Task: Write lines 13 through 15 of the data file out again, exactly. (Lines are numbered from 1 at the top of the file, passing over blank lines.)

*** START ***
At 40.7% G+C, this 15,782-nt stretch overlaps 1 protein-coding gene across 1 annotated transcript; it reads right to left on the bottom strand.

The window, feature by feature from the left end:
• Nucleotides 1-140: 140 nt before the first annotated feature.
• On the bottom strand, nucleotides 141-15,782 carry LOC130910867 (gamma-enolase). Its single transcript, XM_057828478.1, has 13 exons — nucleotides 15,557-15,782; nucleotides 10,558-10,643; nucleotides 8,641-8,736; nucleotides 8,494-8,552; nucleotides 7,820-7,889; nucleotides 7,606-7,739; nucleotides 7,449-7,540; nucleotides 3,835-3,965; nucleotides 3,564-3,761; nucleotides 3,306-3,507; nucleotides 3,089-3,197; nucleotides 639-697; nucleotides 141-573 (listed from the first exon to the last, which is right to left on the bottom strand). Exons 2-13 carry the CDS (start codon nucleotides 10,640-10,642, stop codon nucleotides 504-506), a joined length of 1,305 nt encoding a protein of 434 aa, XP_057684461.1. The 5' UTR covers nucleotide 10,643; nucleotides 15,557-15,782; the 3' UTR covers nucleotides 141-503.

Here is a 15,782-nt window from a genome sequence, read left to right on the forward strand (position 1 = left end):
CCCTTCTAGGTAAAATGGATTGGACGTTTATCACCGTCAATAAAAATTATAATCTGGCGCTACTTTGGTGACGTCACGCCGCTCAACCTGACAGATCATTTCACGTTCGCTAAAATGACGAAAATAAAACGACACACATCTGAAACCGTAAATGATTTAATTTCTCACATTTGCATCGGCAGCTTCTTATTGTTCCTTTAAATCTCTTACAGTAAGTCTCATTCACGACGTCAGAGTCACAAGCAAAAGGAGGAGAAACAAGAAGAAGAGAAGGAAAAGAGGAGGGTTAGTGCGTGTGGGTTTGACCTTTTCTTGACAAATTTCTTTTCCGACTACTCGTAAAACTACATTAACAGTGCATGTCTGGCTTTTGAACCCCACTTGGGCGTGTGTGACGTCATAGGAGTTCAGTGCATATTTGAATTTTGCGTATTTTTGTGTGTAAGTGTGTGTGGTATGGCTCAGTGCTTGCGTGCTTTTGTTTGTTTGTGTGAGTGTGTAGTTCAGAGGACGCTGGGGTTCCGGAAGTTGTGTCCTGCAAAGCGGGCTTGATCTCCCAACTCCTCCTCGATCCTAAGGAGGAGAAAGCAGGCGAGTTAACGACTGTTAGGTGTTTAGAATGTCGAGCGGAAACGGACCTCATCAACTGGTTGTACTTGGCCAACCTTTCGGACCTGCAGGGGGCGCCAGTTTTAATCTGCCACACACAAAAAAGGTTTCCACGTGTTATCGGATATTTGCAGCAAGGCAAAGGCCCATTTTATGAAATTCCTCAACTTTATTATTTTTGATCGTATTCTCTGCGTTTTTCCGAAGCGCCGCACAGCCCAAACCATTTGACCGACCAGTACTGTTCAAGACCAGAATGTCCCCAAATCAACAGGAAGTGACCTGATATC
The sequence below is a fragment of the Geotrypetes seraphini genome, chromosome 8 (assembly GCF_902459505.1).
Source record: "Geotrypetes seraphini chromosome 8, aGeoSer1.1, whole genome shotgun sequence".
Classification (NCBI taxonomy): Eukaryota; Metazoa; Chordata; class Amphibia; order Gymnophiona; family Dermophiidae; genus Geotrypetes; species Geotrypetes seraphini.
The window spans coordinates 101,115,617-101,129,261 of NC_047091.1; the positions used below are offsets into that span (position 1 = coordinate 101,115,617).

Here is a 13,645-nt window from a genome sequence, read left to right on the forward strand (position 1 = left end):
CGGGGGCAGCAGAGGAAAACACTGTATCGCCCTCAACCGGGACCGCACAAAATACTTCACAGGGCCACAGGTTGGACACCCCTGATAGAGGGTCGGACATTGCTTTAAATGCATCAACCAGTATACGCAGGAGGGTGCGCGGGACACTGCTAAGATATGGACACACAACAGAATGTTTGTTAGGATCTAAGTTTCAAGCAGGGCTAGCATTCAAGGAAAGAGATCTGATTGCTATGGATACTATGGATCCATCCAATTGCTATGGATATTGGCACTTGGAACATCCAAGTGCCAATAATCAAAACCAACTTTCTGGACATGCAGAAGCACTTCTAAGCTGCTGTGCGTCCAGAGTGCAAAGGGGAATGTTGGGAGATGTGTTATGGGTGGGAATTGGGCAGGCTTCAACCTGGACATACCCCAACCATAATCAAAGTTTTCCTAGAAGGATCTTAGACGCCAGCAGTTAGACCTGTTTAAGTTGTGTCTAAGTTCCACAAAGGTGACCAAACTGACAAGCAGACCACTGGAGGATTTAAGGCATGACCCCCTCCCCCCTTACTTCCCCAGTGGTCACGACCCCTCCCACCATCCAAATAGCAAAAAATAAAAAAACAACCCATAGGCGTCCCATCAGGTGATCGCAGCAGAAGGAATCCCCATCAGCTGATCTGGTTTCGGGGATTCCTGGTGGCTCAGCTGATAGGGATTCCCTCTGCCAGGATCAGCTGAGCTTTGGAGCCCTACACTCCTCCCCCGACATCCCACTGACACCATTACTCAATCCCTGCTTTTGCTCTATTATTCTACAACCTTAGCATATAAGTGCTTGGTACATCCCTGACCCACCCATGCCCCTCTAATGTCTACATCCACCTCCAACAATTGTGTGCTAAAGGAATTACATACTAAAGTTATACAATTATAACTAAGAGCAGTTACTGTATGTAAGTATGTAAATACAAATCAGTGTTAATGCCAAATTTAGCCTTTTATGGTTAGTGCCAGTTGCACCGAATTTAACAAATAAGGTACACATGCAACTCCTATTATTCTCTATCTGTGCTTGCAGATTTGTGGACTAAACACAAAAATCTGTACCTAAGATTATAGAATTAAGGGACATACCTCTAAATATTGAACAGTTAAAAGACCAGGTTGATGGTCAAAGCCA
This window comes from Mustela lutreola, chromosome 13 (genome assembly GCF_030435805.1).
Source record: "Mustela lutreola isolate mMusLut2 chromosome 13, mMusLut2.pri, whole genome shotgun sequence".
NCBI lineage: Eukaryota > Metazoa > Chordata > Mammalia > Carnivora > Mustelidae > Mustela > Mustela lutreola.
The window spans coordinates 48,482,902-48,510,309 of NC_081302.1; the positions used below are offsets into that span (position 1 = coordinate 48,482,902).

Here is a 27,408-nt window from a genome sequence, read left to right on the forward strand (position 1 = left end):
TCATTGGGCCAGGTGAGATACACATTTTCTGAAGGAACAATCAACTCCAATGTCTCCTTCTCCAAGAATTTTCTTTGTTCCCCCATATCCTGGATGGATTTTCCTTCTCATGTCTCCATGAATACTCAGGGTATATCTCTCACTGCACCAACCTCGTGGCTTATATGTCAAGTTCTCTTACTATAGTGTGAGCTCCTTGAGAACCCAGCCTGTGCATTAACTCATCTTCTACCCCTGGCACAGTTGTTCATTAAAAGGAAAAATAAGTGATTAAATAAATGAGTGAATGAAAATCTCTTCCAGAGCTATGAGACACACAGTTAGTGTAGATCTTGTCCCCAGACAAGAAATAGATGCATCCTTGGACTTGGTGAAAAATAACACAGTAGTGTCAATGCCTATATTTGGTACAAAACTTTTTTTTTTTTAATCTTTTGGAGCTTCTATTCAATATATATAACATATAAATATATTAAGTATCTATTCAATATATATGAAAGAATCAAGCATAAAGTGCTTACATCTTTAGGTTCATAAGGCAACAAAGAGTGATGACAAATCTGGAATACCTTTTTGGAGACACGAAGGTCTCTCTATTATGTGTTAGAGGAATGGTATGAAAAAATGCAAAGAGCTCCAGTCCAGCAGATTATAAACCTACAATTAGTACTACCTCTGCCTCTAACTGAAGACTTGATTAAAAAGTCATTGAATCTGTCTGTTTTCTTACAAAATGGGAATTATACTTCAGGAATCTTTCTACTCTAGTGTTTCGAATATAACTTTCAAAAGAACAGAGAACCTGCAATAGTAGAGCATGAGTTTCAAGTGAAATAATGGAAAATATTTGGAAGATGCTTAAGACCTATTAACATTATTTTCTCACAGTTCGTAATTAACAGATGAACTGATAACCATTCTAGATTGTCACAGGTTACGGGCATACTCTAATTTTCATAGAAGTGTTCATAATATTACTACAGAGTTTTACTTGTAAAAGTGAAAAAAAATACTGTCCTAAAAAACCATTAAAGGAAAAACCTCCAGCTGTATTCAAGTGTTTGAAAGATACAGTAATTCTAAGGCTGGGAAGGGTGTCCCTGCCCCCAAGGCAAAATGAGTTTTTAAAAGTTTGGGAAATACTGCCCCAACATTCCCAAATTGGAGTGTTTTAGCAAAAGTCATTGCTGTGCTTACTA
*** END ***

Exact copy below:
This window comes from Mustela lutreola, chromosome 13 (genome assembly GCF_030435805.1).
Source record: "Mustela lutreola isolate mMusLut2 chromosome 13, mMusLut2.pri, whole genome shotgun sequence".
NCBI lineage: Eukaryota > Metazoa > Chordata > Mammalia > Carnivora > Mustelidae > Mustela > Mustela lutreola.